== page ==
Say Goodbye to Your “Mom-Anger”


It should have been a fun evening.

The plan was simple:  go to the new house we are currently remodeling out in the country and let the boys run around like the wild bandits that they are. After an hour of that, we would pick up Torchy’s tacos, and head over to Mimi and Papa’s house for dinner. Easy. Fun for all. Bound to be a win. Not!! Here is what our hour in the country looked like:

  • I’m too hot!
  • I’m too cold! (it was 80 degrees)
  • It’s too loud
  • I want to ride my bike
  • I want to ride HIS bike and he won’t let me
  • Waaahhhh! Waahhhhhh! Wahhhhh!
  • Someone tripped and fell
  • Someone laughed at the someone who tripped and fell, and then got in trouble. And then cried.

Fun for all. Then it was time to head to Torchy’s. Here is a little snippet of what THAT looked like:

  • baby screamed the entire way there
  • children were terrified to be left in the car alone (on the front row, directly in front of the entrance, car doors locked, for the 15 seconds it would take me to run in and grab the bag), so I hauled all three in, baby carrier and all
  • toddler wouldn’t walk. Not for any particular reason. Just wouldn’t. So I had to drag him by his arm, while carrying the carrier in other arm
  • two of the three kids wrestled on the floor of the restaurant, causing one diner, and one waiter, to trip
  • baby cried the ENTIRE time

As I was loading those evil creatures  sweet babies into the car, some guy washing windows said, “You sure do have your hands full”. I give him a polite smile that I’m sure looked more like a snarl. “There’s a whole lotta logistics involved with getting them all around I bet, huh?”.  “There’s a whole lotta something. I don’t know what”, I snapped, my eyes (awkwardly) filling with tears. We got in the car, and…….I lost it. Ugly lost it.  Shameful lost it. I had gradually been losing my mind over the course of the last two hours, and now it was all going to bubble out. I yelled. I cried. They cried. I instantly felt guilty.

I KNOW as the parent, the “mature” one, I’m NOT supposed to just vomit my emotions all over my children. I am supposed to be teaching THEM how to have self-control (and not by providing them with a picture perfect example of how NOT to act) And yet…sometimes I feel like you would have to be a saint…or have undergone a not just absolutely lose your… um… crap with your kids.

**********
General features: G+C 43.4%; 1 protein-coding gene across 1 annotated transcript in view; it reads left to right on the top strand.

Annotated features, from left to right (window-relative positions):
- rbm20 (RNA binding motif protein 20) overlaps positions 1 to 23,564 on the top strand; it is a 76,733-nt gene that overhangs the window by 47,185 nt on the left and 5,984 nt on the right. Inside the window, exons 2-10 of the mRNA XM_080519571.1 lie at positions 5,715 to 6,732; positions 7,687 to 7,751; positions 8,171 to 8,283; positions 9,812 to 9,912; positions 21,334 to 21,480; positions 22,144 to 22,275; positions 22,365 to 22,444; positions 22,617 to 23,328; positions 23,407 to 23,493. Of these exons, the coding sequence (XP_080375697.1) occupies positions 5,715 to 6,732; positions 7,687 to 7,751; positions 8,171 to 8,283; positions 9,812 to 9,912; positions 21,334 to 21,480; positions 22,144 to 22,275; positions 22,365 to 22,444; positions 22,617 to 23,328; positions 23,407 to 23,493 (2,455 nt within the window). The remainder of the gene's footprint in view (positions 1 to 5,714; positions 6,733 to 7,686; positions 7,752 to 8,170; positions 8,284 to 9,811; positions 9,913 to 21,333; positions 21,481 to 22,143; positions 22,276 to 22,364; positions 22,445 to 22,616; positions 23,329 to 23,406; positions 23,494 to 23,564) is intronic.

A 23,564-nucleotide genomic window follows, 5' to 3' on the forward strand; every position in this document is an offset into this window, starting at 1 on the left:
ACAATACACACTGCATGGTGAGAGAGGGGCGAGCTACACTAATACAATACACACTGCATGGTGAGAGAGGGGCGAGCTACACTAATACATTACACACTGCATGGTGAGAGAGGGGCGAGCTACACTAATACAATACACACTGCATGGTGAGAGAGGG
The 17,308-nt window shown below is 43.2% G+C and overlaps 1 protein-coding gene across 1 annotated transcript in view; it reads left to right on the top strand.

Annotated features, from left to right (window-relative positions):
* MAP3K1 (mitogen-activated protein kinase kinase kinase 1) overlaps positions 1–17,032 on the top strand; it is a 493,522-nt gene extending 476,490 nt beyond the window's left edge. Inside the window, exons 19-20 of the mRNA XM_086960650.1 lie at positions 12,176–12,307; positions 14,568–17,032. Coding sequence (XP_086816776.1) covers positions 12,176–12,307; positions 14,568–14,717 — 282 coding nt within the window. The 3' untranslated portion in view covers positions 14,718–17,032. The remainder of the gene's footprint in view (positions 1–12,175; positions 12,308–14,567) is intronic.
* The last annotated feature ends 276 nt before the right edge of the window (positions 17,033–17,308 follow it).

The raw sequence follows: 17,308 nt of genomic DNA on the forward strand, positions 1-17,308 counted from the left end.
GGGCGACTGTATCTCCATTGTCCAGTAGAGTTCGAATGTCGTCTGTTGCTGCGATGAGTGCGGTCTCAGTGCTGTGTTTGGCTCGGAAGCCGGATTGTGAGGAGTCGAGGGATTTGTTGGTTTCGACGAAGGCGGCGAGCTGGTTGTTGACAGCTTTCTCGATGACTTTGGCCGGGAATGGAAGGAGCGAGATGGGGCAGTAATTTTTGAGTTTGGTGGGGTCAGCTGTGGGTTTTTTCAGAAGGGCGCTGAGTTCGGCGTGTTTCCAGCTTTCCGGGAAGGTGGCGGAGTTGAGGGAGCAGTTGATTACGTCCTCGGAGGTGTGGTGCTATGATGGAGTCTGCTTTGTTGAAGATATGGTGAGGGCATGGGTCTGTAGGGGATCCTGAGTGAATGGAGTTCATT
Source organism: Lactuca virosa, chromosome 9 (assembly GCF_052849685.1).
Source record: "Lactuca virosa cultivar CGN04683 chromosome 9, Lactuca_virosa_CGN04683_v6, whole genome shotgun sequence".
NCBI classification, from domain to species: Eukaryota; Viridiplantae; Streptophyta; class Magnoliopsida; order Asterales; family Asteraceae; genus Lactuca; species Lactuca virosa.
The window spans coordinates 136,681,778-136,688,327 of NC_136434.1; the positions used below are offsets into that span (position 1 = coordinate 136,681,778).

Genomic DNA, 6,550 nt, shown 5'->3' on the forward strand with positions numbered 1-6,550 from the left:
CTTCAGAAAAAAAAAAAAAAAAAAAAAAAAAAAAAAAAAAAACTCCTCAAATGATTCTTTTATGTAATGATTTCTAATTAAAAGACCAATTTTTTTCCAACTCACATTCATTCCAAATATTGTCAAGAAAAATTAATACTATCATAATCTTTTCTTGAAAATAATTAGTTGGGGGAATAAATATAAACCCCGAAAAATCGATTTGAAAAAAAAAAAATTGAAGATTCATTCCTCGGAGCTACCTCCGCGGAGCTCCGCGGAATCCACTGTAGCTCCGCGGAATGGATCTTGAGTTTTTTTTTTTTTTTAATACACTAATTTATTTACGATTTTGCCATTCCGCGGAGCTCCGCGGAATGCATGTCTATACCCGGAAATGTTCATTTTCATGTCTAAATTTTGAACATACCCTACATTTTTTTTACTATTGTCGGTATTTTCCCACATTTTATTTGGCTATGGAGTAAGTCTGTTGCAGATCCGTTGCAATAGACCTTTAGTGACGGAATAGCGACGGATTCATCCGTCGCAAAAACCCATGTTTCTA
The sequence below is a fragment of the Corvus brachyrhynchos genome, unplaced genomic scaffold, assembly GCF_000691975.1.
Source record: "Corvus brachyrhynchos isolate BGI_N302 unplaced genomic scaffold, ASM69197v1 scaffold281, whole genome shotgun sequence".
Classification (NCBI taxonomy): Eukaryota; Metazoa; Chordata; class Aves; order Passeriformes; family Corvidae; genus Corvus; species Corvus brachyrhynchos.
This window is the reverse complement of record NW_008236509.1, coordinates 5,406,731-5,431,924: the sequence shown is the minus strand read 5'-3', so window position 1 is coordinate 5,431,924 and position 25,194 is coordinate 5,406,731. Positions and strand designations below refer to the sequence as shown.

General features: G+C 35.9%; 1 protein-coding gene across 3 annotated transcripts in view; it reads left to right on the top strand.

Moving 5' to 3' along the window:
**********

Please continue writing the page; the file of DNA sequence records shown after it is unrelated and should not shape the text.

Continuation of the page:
It’s been on my mind a lot lately, the importance of being kind, gentle, and patient with my children. I even wrote this on the topic. I really WANT to allow the children to enter into my “calm”, versus me entering into their “chaos”. But…lord have mercy….it’s hard. Clearly, I have not mastered it. I have come up with a few ideas that I think can help, though. Allow me to share them with you now. When you are feeling your “mom anger” start to overflow, ask yourself these questions:

  1. Are you trying to cram too many activities in? I know I am! On any given day, there are just SO many things I want to do, and need to do. There are also SO many things the kids want to do, and need to do. I don’t know why I consistently remain optimistic that we can make it all happen, and it will go well, when that’s almost NEVER the case, but I don’t seem to learn my lessons easily, and I continue to cram 30 activities/errands/playdates/appointments into one afternoon. The result? Anger!
  2. Do you have the proper expectations, and are you prepared accordingly?: the truth of that matter is, on that fateful day I described above, the baby…the one who wouldn’t stop crying….had been in his car seat for HOURS.  We had gone to a doctors appointment for my middle son, where the baby remained in his carrier the whole time, we had driven to pick up my oldest son, and then because the baby’s car seat snaps into his stroller, that is where he remained while the big boys were running around outside.  Why WOULDN’T he cry? That’s not fun for him. I know he doesn’t enjoy being in his seat, so I should have made a different plan, that allowed him to have some breaks, where he could crawl around. I also know that my kids refuse to wait in the car for me when I run inside somewhere…so why choose a restaurant that I have to go inside to get food? Because I’m a glutton for cruel and unusual punishment, that’s why.  I made a dumb plan. I got what I deserved. It’s really not their fault, and yet what did it result in? Anger!